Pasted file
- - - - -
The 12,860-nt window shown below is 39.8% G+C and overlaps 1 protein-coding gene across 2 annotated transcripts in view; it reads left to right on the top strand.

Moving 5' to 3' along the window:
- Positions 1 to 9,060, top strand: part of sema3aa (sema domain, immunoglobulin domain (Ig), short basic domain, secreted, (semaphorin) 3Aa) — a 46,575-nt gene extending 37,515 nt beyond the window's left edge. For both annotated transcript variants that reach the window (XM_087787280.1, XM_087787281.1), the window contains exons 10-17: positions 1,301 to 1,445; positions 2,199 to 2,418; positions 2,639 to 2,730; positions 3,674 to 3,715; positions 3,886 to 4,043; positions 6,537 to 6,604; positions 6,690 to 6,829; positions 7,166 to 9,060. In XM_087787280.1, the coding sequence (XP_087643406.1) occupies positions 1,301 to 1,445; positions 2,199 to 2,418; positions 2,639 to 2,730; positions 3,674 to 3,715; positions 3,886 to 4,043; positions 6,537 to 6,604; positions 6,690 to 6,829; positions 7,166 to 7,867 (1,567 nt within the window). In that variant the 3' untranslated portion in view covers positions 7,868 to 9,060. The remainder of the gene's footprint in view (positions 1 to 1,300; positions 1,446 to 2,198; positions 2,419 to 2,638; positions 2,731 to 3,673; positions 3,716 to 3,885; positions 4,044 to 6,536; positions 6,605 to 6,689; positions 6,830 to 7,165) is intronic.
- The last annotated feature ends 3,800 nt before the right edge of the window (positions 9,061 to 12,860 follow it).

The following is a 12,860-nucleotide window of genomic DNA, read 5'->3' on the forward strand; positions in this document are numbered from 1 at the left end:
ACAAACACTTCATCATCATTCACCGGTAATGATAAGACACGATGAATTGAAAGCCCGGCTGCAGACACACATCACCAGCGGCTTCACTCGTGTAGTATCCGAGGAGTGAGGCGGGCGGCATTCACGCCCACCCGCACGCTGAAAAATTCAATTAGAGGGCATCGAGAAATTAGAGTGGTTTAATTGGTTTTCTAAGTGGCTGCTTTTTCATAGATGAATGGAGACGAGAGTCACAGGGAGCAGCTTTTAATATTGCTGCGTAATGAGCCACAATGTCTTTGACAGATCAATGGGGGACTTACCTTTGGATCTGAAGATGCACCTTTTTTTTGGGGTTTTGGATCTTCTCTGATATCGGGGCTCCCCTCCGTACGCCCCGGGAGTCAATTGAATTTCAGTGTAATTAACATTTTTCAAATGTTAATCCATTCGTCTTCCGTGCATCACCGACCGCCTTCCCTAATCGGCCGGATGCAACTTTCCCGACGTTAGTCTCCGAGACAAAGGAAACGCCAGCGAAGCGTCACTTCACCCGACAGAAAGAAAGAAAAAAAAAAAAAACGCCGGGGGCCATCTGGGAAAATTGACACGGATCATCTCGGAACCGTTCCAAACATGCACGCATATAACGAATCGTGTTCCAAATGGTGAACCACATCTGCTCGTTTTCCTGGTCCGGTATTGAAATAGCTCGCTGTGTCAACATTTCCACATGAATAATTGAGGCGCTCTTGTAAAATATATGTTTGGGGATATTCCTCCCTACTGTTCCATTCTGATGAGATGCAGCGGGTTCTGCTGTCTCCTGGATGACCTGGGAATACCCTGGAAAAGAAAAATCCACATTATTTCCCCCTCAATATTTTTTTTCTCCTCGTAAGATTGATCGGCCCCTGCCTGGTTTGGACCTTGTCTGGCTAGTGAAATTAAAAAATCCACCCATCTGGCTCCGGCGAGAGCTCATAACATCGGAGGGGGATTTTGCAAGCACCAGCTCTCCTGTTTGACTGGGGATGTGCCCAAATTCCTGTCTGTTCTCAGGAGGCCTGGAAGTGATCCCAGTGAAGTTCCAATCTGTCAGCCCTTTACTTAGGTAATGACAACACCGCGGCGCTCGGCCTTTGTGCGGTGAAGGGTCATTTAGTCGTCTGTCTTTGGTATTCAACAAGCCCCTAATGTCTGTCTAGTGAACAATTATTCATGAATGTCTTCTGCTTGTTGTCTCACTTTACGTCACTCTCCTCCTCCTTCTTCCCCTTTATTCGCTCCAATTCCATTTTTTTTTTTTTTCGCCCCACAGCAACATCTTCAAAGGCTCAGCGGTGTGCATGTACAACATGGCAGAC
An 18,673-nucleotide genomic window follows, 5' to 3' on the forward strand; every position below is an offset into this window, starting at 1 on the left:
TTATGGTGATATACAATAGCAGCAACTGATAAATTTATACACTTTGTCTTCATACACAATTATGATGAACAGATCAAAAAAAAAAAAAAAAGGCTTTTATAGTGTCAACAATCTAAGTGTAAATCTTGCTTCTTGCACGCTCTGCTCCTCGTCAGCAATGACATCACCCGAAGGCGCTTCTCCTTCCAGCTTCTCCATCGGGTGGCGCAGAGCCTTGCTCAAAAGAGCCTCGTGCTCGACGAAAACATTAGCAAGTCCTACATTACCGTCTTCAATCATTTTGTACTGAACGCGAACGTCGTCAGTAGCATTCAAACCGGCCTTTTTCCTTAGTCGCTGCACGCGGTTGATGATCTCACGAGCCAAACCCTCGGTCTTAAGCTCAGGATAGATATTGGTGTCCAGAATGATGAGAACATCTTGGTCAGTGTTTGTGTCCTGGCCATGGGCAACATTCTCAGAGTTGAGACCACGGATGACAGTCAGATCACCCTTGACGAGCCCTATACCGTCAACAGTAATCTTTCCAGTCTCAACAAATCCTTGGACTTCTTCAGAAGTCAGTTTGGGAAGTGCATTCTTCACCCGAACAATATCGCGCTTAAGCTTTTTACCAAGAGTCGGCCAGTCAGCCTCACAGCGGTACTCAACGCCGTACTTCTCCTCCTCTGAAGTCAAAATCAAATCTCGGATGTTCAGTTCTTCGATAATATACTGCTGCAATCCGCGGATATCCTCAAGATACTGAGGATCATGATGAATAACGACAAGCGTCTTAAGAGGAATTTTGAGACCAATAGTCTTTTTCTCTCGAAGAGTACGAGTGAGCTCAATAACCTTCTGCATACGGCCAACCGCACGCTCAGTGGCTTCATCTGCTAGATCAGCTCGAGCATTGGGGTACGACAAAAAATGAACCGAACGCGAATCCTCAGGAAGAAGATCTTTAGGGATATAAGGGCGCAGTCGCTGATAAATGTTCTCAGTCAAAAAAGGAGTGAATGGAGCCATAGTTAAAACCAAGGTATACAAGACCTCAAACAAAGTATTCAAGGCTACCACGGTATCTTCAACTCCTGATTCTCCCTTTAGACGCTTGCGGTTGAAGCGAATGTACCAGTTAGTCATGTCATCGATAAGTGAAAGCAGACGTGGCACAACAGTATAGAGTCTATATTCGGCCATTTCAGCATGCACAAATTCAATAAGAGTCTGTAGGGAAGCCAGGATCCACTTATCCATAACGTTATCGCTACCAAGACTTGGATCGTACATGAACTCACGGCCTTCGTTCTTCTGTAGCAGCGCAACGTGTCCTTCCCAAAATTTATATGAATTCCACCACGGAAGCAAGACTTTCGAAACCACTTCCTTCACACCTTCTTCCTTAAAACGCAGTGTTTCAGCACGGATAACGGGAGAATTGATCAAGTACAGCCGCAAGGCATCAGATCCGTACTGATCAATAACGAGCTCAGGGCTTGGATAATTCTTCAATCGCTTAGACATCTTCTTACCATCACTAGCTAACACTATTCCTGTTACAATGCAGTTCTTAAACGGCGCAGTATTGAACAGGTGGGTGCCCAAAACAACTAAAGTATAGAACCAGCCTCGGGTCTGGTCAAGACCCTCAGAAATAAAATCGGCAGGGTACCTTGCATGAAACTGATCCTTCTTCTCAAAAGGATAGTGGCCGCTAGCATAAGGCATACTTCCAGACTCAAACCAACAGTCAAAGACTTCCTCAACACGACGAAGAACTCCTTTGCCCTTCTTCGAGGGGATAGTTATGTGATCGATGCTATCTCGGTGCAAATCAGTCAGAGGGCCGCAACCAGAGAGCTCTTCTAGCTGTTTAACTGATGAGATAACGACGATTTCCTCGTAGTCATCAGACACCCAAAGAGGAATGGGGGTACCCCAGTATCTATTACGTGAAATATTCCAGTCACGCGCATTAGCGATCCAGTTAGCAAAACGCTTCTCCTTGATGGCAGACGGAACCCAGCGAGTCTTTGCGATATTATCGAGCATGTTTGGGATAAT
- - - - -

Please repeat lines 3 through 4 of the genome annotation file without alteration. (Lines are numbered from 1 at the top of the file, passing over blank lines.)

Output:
- Positions 1 to 9,060, top strand: part of sema3aa (sema domain, immunoglobulin domain (Ig), short basic domain, secreted, (semaphorin) 3Aa) — a 46,575-nt gene extending 37,515 nt beyond the window's left edge. For both annotated transcript variants that reach the window (XM_087787280.1, XM_087787281.1), the window contains exons 10-17: positions 1,301 to 1,445; positions 2,199 to 2,418; positions 2,639 to 2,730; positions 3,674 to 3,715; positions 3,886 to 4,043; positions 6,537 to 6,604; positions 6,690 to 6,829; positions 7,166 to 9,060. In XM_087787280.1, the coding sequence (XP_087643406.1) occupies positions 1,301 to 1,445; positions 2,199 to 2,418; positions 2,639 to 2,730; positions 3,674 to 3,715; positions 3,886 to 4,043; positions 6,537 to 6,604; positions 6,690 to 6,829; positions 7,166 to 7,867 (1,567 nt within the window). In that variant the 3' untranslated portion in view covers positions 7,868 to 9,060. The remainder of the gene's footprint in view (positions 1 to 1,300; positions 1,446 to 2,198; positions 2,419 to 2,638; positions 2,731 to 3,673; positions 3,716 to 3,885; positions 4,044 to 6,536; positions 6,605 to 6,689; positions 6,830 to 7,165) is intronic.
- The last annotated feature ends 3,800 nt before the right edge of the window (positions 9,061 to 12,860 follow it).